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Pakistan Moves to Improve Relations with India - 2003-10-27


Pakistan says it will respond positively to a set of new proposals by India, aimed at improving relations between the two nuclear-capable rival nations.

Pakistan Foreign Ministry spokesman Masood Khan says his country wants to engage India on all issues straining their relations. He told a weekly news conference Monday that internal consultations are still under way to prepare a comprehensive response to the peace initiatives proposed by India last week.

But Mr. Khan says Pakistan is disappointed that the Kashmir dispute, one of the most contentious issues, is not part of the Indian proposals.

"What we are trying to say here is that engage each other and don't shy away from the most important issues that have been the source of continuing tensions between the two countries," he said. "Attempts to start dialogue incrementally are not going to succeed. You have to have simultaneous movement on the whole cluster of issues in the quest for peace."

Kashmir is a Muslim-majority region and is at the heart of the enmity between India and Pakistan. The two countries have fought two wars over the region, which is divided into Indian and Pakistani portions.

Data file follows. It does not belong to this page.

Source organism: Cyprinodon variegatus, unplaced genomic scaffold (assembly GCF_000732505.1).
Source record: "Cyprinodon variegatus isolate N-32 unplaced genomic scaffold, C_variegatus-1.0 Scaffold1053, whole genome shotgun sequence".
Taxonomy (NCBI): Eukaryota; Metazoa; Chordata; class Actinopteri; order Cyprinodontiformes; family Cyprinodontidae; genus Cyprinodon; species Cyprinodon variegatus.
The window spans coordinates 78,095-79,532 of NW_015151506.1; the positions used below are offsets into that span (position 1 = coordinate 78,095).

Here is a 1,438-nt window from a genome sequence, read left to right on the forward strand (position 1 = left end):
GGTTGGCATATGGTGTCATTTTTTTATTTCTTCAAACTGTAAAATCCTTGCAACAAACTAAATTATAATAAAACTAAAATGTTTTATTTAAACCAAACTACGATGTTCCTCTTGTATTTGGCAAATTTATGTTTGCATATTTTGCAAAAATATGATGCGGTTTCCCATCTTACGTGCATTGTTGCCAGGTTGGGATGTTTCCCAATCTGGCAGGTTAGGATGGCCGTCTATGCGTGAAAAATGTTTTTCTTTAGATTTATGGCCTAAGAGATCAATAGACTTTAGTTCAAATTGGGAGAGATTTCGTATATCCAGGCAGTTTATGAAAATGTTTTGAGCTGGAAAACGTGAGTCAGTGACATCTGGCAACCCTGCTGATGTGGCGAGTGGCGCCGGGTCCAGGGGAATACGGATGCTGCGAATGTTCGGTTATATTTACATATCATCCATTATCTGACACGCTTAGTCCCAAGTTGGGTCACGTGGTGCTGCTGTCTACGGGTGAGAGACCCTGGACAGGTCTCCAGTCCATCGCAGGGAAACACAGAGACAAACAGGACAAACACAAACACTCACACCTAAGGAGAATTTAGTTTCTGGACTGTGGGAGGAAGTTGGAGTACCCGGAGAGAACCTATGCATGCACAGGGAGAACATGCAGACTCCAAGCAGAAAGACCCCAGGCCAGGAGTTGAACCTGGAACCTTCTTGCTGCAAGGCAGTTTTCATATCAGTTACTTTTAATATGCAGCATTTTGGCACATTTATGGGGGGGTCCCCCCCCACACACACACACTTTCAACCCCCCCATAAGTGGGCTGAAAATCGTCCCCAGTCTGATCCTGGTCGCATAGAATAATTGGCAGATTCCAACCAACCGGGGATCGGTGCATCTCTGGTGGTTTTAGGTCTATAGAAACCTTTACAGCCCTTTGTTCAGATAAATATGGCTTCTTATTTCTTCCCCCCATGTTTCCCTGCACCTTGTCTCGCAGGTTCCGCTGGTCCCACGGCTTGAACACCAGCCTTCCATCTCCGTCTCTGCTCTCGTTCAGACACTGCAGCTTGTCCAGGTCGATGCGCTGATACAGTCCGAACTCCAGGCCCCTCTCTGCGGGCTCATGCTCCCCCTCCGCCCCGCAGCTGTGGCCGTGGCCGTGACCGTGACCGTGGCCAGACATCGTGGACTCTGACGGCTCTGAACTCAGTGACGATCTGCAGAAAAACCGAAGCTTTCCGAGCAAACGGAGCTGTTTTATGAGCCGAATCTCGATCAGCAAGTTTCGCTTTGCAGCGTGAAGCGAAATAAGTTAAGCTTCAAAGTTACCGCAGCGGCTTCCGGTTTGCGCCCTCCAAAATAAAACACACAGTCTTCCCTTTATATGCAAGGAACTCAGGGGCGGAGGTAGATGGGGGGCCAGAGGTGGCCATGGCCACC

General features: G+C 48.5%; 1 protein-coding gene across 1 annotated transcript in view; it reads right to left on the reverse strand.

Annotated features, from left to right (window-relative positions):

Last week India announced a dozen proposals designed to help improve relations with Pakistan after May and June last year, when the two nearly went to war for a third time. The proposals include starting a new cross-border bus service between Indian and Pakistani Kashmir and the resumption of bilateral sports and air links.

Pakistani spokesman Masood Khan also criticized a statement by India's Defense Minister George Fernandes, in which he reportedly warned Pakistan to settle with India either on the negotiating table or the battlefield.

"What you are trying to say is negotiate at gunpoint," said Mr. Khan. "So this is really outrageous. I think this kind of war mongering should be avoided and warmongers should not be encouraged because this is dangerous and this is insane."

The Pakistani spokesman also criticized India's offer to talk to separatist groups in Indian-controlled parts of Kashmir. He says any discussions on Kashmir that do not include Pakistan will not succeed.

India has long accused Pakistan of sponsoring a separatist insurgency in Kashmir that has claimed thousands of lives. Officials in Pakistan deny the allegations.

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